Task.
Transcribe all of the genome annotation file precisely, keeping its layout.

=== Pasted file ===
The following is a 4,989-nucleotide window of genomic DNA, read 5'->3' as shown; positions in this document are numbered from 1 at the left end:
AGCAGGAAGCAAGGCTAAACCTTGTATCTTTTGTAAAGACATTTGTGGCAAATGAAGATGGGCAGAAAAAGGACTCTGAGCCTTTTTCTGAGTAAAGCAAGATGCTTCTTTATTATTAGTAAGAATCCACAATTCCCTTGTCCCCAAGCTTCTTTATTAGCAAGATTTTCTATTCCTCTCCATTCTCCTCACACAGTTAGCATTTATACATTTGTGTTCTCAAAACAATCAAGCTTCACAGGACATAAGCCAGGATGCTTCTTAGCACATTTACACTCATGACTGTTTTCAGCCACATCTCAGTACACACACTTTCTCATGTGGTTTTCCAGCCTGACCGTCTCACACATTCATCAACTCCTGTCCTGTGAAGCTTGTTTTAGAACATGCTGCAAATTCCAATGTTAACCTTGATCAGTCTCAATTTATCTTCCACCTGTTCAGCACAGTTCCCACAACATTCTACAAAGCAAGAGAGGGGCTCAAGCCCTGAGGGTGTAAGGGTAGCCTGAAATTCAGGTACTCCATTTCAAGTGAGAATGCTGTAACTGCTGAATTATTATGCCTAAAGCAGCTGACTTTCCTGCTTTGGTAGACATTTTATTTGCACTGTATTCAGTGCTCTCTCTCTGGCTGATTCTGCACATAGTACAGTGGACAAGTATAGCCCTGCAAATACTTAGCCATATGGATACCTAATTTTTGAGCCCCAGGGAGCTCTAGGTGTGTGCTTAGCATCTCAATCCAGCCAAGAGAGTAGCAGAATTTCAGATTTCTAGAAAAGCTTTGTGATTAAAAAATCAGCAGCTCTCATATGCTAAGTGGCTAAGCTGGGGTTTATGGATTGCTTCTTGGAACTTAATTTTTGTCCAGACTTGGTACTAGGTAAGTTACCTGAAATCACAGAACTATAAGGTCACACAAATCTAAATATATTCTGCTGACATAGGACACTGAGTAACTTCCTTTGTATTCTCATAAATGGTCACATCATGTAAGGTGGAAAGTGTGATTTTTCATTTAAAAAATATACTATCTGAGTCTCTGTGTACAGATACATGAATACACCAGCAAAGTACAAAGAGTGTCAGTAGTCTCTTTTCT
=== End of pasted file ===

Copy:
The following is a 4,989-nucleotide window of genomic DNA, read 5'->3' as shown; positions in this document are numbered from 1 at the left end:
AGCAGGAAGCAAGGCTAAACCTTGTATCTTTTGTAAAGACATTTGTGGCAAATGAAGATGGGCAGAAAAAGGACTCTGAGCCTTTTTCTGAGTAAAGCAAGATGCTTCTTTATTATTAGTAAGAATCCACAATTCCCTTGTCCCCAAGCTTCTTTATTAGCAAGATTTTCTATTCCTCTCCATTCTCCTCACACAGTTAGCATTTATACATTTGTGTTCTCAAAACAATCAAGCTTCACAGGACATAAGCCAGGATGCTTCTTAGCACATTTACACTCATGACTGTTTTCAGCCACATCTCAGTACACACACTTTCTCATGTGGTTTTCCAGCCTGACCGTCTCACACATTCATCAACTCCTGTCCTGTGAAGCTTGTTTTAGAACATGCTGCAAATTCCAATGTTAACCTTGATCAGTCTCAATTTATCTTCCACCTGTTCAGCACAGTTCCCACAACATTCTACAAAGCAAGAGAGGGGCTCAAGCCCTGAGGGTGTAAGGGTAGCCTGAAATTCAGGTACTCCATTTCAAGTGAGAATGCTGTAACTGCTGAATTATTATGCCTAAAGCAGCTGACTTTCCTGCTTTGGTAGACATTTTATTTGCACTGTATTCAGTGCTCTCTCTCTGGCTGATTCTGCACATAGTACAGTGGACAAGTATAGCCCTGCAAATACTTAGCCATATGGATACCTAATTTTTGAGCCCCAGGGAGCTCTAGGTGTGTGCTTAGCATCTCAATCCAGCCAAGAGAGTAGCAGAATTTCAGATTTCTAGAAAAGCTTTGTGATTAAAAAATCAGCAGCTCTCATATGCTAAGTGGCTAAGCTGGGGTTTATGGATTGCTTCTTGGAACTTAATTTTTGTCCAGACTTGGTACTAGGTAAGTTACCTGAAATCACAGAACTATAAGGTCACACAAATCTAAATATATTCTGCTGACATAGGACACTGAGTAACTTCCTTTGTATTCTCATAAATGGTCACATCATGTAAGGTGGAAAGTGTGATTTTTCATTTAAAAAATATACTATCTGAGTCTCTGTGTACAGATACATGAATACACCAGCAAAGTACAAAGAGTGTCAGTAGTCTCTTTTCT